Details then emerged about another retreat that was recently held, and this time, even the City Manager, Alex McIntyre, didn't know about it. On November 1st, thirteen members of the Community Services Leadership Team, under the direction of Cherise Brandell, had a driver take them to the Yountville Community Center for a one-day offsite. The use of the Community Center was at a discount, but the outing also included a trip to a local winery for, according to the agenda, a private tour, team building and to celebrate department successes. The total cost of this retreat was $2175, with $1500 of that expense coming from the use of the driver and van. It should be noted that while the City Manager (Mr. McIntyre) did not know about the retreat, his Assistant City Manager, Starla Jerome-Robinson, did.
Should the City Manager have known about this offsite, particularly because it included $1500 worth of travel expenses and a winery tour outside our city? In my opinion, absolutely. Should the City Council have known? I would say so, and judging from the outcry when the information finally did surface, I am not alone in that opinion. Clearly, the public's response to the revelation about the first retreat indicates the public has concerns about where tax dollars are spent and how. Members of the City Council, who receive calls from concerned citizens, shouldn't be blindsided.
Recently, the City took a great step towards better transparency by publishing the City Council Weekly Digest as part of its public email log. However, to be a reliable source of information, that digest needs to be consistent and thorough. In the November 4, 2013 digest, the City provided information about a team and skill building workshop being held for city employees. The workshop was held in Menlo Park at Burgess. Why did the City choose to be open and transparent about that event but not mention the other two? All three gatherings have similar objectives; to team and skill build. Open and honest disclosure garners the public trust but selective disclosure erodes it. It looks as though you are hiding something or picking and choosing to release only the information that makes you look good. People don't like that.
There is no policy that requires City management to disclose an off site or to keep tax dollars in the local economy if possible. To be clear?City leadership has broken no policies or regulations. When you don't have a hard and fast rule to follow, you need to use your best judgment according to an underlying value system. We expect city leadership to demonstrate a value system that:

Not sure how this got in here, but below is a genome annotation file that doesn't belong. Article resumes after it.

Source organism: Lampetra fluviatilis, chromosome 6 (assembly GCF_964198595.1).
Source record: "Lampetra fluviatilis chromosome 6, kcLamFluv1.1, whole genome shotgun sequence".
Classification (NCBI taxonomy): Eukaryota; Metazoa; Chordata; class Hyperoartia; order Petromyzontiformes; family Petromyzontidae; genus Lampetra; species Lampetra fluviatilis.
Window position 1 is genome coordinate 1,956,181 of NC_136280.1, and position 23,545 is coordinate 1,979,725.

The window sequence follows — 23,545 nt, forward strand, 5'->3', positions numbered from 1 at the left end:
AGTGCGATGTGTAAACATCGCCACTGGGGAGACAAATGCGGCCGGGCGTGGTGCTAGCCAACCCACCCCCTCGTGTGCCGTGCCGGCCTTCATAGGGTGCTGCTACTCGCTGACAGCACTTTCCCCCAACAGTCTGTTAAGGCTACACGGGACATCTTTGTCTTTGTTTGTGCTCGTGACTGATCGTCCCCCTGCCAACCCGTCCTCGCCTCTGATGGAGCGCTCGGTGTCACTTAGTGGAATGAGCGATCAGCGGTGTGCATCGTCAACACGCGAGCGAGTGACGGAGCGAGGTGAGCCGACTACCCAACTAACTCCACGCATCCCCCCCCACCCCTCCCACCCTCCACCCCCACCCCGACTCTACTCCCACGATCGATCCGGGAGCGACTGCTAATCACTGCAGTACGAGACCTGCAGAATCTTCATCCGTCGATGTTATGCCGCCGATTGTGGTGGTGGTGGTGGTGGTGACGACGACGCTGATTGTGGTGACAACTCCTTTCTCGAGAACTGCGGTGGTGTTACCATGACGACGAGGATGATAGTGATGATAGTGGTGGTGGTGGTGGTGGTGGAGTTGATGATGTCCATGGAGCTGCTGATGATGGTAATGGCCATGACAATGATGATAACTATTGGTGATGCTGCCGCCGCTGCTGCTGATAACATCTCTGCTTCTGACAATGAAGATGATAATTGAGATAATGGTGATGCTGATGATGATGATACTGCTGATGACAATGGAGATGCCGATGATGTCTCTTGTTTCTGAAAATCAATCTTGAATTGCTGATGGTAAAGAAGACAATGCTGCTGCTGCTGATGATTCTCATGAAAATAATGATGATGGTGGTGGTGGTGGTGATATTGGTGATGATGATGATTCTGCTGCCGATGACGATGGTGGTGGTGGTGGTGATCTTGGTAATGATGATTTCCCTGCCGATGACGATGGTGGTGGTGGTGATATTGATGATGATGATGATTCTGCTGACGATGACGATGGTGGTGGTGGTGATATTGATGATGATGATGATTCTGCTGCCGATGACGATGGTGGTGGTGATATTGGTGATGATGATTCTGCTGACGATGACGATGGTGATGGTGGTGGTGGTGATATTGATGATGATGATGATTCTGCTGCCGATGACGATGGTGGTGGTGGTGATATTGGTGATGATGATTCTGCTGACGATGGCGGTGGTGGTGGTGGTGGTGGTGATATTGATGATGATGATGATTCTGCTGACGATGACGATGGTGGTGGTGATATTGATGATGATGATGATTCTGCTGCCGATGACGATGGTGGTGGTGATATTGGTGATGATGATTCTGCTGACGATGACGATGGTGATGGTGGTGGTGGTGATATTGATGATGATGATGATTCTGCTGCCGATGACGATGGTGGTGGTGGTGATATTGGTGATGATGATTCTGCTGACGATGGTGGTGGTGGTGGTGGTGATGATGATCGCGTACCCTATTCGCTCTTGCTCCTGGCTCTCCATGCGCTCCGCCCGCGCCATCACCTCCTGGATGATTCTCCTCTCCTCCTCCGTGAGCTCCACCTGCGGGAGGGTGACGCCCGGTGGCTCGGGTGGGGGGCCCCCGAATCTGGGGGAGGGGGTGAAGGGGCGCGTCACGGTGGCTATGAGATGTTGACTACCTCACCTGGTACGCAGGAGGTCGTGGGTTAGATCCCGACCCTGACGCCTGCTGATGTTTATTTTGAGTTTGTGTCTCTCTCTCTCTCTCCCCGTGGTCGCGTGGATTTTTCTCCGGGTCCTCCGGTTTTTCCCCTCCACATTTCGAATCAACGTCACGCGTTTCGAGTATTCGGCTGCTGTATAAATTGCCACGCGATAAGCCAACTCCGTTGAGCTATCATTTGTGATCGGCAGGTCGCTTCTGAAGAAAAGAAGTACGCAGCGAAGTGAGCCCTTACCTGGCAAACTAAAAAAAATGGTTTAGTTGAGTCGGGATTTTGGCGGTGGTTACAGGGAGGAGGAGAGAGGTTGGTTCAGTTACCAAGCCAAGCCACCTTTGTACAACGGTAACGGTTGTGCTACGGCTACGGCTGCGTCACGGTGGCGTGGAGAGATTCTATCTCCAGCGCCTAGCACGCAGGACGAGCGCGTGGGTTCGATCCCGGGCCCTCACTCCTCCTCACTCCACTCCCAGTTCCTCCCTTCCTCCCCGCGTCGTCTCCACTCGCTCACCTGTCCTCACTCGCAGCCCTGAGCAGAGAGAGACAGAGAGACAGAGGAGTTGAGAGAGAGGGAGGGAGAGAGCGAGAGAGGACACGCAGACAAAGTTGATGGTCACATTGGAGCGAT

? Is loyal to local commerce
? Embraces consistent and transparent communication
? Spends our tax dollars wisely
Council Member Ray Mueller summed it up this way: "When you spend public tax dollars, it is incumbent to be respectful of the compact?the covenant you have?with the public taxpayer, who trusts you to spend the money economically to serve a public purpose. I always try to imagine my late, 90 year old Sicilian grandmother, handing me a check, and telling me to go forth and do good. How would she look upon the way the City spent what she entrusted to it? I am troubled by the lack of judgment displayed in this instance, and have voiced my displeasure to the City Manager."
Postscript: Yesterday, November 21, 2013, the City Council issued its public weekly digest and included a notice about the Yountville retreat. This does come after the filing and answering of my public records requests, but is welcome news. This is precisely the kind of transparency and disclosure the public was asking for?and deserves.
Second Postscript: Because I recently assessed the transparency and good governance of the Menlo Park Fire Protection District (MPFPD) as compared to BART, I went back and took a look at how the MPFPD handles retreats. Prior to their most recent retreat, they publicly announced (per an October 15th board packet posted online) that they would be holding that event. Following the retreat (a 1/2 day event held to do strategic planning), they also posted a detailed account of what was accomplished there. Finally, I have now confirmed where the retreat was held: in Menlo Park at Sunset Magazine offices.